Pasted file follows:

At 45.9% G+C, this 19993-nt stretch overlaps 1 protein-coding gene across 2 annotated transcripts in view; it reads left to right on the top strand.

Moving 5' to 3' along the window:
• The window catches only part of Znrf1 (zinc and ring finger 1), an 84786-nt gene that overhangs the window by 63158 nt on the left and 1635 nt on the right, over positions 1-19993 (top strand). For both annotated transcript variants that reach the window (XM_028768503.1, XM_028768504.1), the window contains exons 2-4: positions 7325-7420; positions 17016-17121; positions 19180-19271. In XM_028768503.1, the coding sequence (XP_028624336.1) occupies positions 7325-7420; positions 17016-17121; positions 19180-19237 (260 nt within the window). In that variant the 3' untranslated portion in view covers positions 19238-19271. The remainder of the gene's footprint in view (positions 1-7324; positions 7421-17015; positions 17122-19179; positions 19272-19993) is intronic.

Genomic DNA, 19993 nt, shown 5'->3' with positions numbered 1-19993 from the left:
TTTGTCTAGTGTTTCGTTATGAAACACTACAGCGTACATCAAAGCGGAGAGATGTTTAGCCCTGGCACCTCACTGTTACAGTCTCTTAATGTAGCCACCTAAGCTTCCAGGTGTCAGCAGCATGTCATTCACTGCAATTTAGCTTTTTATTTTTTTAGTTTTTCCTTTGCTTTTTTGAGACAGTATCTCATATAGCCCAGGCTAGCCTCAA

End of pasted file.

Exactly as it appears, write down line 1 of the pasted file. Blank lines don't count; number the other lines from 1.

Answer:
At 45.9% G+C, this 19993-nt stretch overlaps 1 protein-coding gene across 2 annotated transcripts in view; it reads left to right on the top strand.